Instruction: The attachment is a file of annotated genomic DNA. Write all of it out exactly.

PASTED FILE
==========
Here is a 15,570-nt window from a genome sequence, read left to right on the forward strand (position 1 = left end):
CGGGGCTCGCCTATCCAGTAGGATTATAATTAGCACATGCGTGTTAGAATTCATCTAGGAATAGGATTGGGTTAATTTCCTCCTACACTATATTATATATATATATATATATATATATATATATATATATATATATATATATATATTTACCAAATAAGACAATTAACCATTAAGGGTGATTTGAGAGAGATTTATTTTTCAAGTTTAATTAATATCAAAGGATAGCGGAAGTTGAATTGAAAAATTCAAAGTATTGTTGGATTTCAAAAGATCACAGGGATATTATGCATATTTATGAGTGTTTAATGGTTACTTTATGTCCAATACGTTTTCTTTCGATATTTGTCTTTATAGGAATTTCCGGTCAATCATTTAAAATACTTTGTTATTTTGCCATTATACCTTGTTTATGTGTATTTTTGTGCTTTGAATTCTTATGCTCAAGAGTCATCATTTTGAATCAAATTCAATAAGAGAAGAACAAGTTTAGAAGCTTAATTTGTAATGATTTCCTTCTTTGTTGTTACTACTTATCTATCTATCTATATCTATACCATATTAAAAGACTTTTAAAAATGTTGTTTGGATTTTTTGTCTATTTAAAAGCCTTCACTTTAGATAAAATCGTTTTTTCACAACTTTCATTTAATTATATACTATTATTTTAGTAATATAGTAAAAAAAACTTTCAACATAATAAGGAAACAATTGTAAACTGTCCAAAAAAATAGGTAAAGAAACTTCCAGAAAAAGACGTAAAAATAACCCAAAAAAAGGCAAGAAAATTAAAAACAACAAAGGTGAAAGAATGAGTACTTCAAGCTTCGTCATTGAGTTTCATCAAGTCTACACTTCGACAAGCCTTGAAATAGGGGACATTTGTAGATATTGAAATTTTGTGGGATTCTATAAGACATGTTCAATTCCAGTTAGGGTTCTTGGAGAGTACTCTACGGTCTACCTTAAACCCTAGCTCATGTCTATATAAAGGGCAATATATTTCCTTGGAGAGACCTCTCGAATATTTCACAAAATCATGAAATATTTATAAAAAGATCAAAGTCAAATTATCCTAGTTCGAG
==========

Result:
Here is a 15,570-nt window from a genome sequence, read left to right on the forward strand (position 1 = left end):
CGGGGCTCGCCTATCCAGTAGGATTATAATTAGCACATGCGTGTTAGAATTCATCTAGGAATAGGATTGGGTTAATTTCCTCCTACACTATATTATATATATATATATATATATATATATATATATATATATATATATATATATATTTACCAAATAAGACAATTAACCATTAAGGGTGATTTGAGAGAGATTTATTTTTCAAGTTTAATTAATATCAAAGGATAGCGGAAGTTGAATTGAAAAATTCAAAGTATTGTTGGATTTCAAAAGATCACAGGGATATTATGCATATTTATGAGTGTTTAATGGTTACTTTATGTCCAATACGTTTTCTTTCGATATTTGTCTTTATAGGAATTTCCGGTCAATCATTTAAAATACTTTGTTATTTTGCCATTATACCTTGTTTATGTGTATTTTTGTGCTTTGAATTCTTATGCTCAAGAGTCATCATTTTGAATCAAATTCAATAAGAGAAGAACAAGTTTAGAAGCTTAATTTGTAATGATTTCCTTCTTTGTTGTTACTACTTATCTATCTATCTATATCTATACCATATTAAAAGACTTTTAAAAATGTTGTTTGGATTTTTTGTCTATTTAAAAGCCTTCACTTTAGATAAAATCGTTTTTTCACAACTTTCATTTAATTATATACTATTATTTTAGTAATATAGTAAAAAAAACTTTCAACATAATAAGGAAACAATTGTAAACTGTCCAAAAAAATAGGTAAAGAAACTTCCAGAAAAAGACGTAAAAATAACCCAAAAAAAGGCAAGAAAATTAAAAACAACAAAGGTGAAAGAATGAGTACTTCAAGCTTCGTCATTGAGTTTCATCAAGTCTACACTTCGACAAGCCTTGAAATAGGGGACATTTGTAGATATTGAAATTTTGTGGGATTCTATAAGACATGTTCAATTCCAGTTAGGGTTCTTGGAGAGTACTCTACGGTCTACCTTAAACCCTAGCTCATGTCTATATAAAGGGCAATATATTTCCTTGGAGAGACCTCTCGAATATTTCACAAAATCATGAAATATTTATAAAAAGATCAAAGTCAAATTATCCTAGTTCGAG